Much has been made of the supposed death of the record store in recent years. Do you believe the digital age has killed the record store, and if so, do you think that this is a necessary part of progression, or a tragic loss?
If we lose all record stores it will be a tragic loss, but I don’t think that will happen anytime soon. There’s still plenty of people out there that get a thrill from looking through records, buying and passing onto their mates. Everything tends to go round in cycles like music, fashion etc. So maybe if the record stores are in decline there will be a resurgence of the older media.
Many people have claimed that there is no longer any money in record sales, and that touring is the most efficient way to earn an income as a band. How much truth do you think there is in this sentiment?
Unless your selling millions of CDs I don’t think there’s ever been much money in record sales, and even less in todays climate. Touring for big acts has always been the moneymaker for artists for many many years. For bands like us, we’re just happy if we’re getting our music out there, selling records in any format is really satisfying and encouraging. If we break even on a tour then we’ll be more than happy. Every band would probably say the same thing – if you’re in it for the money then 1) your doing it for the wrong reason and 2) you’ll be sorely disappointed.
How useful do you think social media sites are for new bands?
They are invaluable these days for bands. It’s a great way to advertise yourself, make contacts, network, arrange gigs, find new bands etc etc. It was more difficult and time consuming in my first band phoning round bands, promoters, sending CD after CD after CD out to venues, bands to get gigs.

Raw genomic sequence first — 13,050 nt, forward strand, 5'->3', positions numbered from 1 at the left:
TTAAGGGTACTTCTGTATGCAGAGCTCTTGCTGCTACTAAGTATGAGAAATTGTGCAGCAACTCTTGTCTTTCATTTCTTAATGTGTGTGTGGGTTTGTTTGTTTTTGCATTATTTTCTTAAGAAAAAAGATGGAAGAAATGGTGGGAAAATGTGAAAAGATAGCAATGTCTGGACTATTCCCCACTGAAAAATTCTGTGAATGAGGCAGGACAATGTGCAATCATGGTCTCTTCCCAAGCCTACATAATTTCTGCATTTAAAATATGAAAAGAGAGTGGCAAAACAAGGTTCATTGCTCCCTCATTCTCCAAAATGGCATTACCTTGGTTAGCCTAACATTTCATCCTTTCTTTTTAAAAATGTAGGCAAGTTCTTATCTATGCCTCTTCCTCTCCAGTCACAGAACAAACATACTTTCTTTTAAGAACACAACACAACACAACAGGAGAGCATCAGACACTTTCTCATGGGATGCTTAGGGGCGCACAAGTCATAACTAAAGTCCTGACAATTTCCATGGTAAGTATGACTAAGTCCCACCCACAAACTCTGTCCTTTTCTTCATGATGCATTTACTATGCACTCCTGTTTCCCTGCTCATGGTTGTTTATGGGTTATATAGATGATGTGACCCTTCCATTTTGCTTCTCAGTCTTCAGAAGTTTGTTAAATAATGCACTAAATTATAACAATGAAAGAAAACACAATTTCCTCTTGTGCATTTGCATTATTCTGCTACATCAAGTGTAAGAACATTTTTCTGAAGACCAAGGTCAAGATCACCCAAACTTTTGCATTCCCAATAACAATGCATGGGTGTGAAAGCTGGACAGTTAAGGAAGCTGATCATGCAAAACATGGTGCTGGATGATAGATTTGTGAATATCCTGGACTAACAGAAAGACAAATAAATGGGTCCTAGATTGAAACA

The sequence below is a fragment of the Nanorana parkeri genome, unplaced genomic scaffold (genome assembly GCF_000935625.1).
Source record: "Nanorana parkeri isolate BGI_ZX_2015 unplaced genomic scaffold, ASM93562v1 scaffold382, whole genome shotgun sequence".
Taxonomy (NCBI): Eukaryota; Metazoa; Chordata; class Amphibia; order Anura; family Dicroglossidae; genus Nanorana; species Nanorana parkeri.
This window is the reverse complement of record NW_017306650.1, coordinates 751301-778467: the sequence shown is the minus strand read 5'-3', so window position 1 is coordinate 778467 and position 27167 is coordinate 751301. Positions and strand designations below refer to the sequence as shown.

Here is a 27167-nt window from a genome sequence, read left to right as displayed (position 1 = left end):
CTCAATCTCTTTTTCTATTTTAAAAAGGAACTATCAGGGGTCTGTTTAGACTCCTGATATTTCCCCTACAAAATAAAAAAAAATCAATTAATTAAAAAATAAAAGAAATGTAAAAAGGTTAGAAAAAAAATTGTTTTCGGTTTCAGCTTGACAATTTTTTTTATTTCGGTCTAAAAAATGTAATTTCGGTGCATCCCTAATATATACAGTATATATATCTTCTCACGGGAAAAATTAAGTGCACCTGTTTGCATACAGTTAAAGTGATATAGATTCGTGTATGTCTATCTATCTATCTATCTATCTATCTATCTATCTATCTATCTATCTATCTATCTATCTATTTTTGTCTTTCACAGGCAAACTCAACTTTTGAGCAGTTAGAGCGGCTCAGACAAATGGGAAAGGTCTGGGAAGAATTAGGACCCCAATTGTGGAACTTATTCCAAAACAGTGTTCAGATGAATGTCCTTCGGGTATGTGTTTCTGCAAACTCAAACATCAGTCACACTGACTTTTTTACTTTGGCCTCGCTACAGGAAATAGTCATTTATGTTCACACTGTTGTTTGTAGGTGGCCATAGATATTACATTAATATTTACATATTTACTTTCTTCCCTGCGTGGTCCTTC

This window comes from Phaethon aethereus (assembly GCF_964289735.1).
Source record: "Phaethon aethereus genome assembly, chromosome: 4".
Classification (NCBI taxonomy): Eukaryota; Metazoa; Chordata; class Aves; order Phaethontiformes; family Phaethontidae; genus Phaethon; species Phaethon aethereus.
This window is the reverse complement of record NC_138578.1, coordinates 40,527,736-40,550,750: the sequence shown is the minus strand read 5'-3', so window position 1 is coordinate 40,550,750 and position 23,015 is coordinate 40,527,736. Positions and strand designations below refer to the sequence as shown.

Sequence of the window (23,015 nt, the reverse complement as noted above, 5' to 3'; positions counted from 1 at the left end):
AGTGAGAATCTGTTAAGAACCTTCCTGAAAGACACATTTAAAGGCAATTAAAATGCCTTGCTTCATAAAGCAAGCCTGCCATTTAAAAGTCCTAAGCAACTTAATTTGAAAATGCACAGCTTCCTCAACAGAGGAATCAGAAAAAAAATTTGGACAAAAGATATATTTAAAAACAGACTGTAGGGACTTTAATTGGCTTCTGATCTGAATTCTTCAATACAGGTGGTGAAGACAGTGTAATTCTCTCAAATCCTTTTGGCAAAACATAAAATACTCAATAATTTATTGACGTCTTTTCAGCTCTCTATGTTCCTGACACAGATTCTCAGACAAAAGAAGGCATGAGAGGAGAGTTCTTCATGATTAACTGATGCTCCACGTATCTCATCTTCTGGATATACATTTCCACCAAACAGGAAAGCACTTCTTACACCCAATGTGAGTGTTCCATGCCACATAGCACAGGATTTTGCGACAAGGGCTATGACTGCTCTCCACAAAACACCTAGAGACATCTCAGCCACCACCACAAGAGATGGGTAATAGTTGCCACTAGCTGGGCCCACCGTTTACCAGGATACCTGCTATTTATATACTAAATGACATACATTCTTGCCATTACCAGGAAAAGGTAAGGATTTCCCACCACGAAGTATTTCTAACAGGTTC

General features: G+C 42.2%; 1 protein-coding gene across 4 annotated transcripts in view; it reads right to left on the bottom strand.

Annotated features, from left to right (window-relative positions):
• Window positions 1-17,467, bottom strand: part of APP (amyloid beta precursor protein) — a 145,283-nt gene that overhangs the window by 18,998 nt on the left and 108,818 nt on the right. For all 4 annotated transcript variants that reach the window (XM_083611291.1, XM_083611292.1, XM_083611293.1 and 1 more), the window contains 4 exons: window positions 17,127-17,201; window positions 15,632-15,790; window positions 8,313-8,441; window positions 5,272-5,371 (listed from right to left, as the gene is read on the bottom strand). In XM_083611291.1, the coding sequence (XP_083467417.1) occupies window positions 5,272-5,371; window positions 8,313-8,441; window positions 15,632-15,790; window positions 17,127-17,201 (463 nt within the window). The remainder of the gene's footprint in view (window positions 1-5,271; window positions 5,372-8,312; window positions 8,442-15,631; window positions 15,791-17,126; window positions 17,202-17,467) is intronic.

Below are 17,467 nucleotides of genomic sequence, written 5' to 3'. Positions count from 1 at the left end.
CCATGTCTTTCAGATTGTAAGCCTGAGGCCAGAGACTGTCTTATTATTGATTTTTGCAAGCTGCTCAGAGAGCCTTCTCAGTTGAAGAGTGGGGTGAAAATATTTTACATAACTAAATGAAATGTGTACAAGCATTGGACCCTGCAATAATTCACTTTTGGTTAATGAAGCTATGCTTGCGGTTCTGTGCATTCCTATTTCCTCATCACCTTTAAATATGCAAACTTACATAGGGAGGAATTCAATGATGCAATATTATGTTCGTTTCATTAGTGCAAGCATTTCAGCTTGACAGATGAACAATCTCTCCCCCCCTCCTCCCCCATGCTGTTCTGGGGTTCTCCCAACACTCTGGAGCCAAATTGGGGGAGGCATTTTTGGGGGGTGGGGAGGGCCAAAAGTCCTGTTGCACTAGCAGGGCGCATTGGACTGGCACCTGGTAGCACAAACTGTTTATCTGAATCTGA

Do you think the internet has rendered traditional concepts of copyright obsolete, or do you think they are still relevant?
Copyrighting your music online and having an electronic record is the most efficient method nowadays but I think depending on the resources you have, traditional methods of sending yourself music is still valid. Any time you perform a song and there’s the possiblity it may appear on the internet in MP3 or even video, you have to prepare your self that hundreds or thousands of people will see it. So you have to make sure it’s protected.
What would you say are the main challenges facing an up-and-coming musician/band in today’s cultural climate?
Today anyone with a computer can access an infinite amount of music and bands at the touch of a button, sitting at home with their feet up. The challenge for bands is do something interesting that makes you more stimulating than the next band and you need to do it on record and at a live show. There’s nothing worse than loving a recording then the band fails to deliver live, those bands don’t last long. You have to give people a reason to want to listen to your music, to pass it on and come to your gigs to see another dimension to your music. Our aim has always been to write music that is honest, stuff we enjoy playing, at the same time thought provoking for the listener and of course – rockin’!
Finally, what does the future hold for What The Blood Revealed?
We’re just back from a tour of Benelux so we’ve got plenty of gigs lined up in Scotland and England from April to August. In September we’re going back to Benelux and hopefully Germany. We’ll also be writing constantly to build up new material so in the new year we’ll start thinking about the next album recording.